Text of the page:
Whether you can thank the hoopla around National Parks: America's Best Idea, or attribute it to the weak economy, there are a number of lodging deals available to be had around the National Park System.
Leading kids into national parks has gotten a little bit easier, thanks to the creative genius of Kat and John LaFevre. This couple has come up with a creative hiking guide for youngsters that encourages them to go down the trail in search of items perfect for a scavenger hunt.
The climate is not static. Ice ages come and go, pushing rivers of ice south and then pulling them back north across continents as temperatures and snowfalls rise and fall. Animal and plant species either stay ahead of these icy incursions and adapt, or perish.
To those who love mushrooms, what could be finer than sauteing up a mess of freshly collected 'shrooms to go along with your freeze-dried dinner or the trout you hooked in the backcountry of a national park? A teaspoon of garlic, a dash of salt, and a couple cranks of the pepper mill and you'll have a wonderful complement to your meal. Unless, of course, you picked the wrong mushroom, in which case this could be your last meal.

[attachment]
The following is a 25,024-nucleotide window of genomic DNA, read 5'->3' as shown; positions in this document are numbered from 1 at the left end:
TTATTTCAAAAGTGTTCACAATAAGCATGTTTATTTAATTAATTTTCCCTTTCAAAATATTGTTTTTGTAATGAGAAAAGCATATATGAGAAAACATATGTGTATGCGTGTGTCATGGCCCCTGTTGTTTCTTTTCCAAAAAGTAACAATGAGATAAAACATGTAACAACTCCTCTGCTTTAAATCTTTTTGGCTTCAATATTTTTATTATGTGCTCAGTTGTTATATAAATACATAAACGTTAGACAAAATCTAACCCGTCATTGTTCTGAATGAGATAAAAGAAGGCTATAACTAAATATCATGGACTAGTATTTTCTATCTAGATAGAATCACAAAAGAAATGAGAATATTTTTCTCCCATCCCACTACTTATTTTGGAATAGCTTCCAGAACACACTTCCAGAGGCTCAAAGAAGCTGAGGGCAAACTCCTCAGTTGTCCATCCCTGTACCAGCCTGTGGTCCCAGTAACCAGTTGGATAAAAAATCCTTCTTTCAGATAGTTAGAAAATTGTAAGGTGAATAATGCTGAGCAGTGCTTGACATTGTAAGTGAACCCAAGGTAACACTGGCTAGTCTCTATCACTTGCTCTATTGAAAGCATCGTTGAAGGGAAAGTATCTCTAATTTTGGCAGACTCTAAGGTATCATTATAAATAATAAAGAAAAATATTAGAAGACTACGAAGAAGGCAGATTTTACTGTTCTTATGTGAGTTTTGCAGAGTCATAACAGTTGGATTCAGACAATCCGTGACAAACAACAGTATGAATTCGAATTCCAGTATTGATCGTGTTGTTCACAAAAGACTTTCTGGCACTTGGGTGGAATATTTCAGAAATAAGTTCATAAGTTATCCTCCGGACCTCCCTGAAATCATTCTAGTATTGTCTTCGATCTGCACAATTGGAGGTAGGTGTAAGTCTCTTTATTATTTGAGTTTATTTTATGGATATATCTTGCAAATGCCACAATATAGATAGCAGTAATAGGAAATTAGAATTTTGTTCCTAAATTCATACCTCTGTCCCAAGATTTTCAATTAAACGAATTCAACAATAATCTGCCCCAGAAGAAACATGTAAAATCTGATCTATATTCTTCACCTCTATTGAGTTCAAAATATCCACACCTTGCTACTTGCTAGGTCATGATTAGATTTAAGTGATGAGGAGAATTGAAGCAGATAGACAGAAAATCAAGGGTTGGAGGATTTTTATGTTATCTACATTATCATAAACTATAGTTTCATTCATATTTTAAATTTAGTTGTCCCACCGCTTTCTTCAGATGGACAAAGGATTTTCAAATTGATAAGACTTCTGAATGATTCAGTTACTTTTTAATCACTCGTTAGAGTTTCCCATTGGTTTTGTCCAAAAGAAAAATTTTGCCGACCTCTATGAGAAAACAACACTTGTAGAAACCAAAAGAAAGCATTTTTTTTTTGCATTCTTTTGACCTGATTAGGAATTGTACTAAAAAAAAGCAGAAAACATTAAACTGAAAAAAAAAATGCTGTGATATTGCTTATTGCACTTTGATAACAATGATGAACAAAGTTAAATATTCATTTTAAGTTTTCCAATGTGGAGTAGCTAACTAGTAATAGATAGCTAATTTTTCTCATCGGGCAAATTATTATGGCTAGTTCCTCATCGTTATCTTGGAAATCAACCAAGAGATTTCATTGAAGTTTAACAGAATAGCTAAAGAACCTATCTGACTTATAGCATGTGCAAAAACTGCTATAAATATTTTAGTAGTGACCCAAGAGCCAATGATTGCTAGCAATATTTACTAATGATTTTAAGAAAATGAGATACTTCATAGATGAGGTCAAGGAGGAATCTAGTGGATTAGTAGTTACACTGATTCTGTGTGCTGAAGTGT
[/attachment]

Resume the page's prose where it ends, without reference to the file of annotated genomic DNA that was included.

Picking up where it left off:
Virginia’s Shenandoah National Park is best known for Skyline Drive, the picturesque 105-mile-long road that winds the length of the park along the crest of the Blue Ridge Mountains. Dotting that road are some charming lodgings that make great spots to spend the night.
Hiking is an easy and enjoyable activity that can quickly turn into a lifelong passion. And while it's as easy as setting one foot in front of another on a path through the woods, sometimes the fleeting attention spans of kids can make that difficult. That's where the rangers of Shenandoah National Park come in.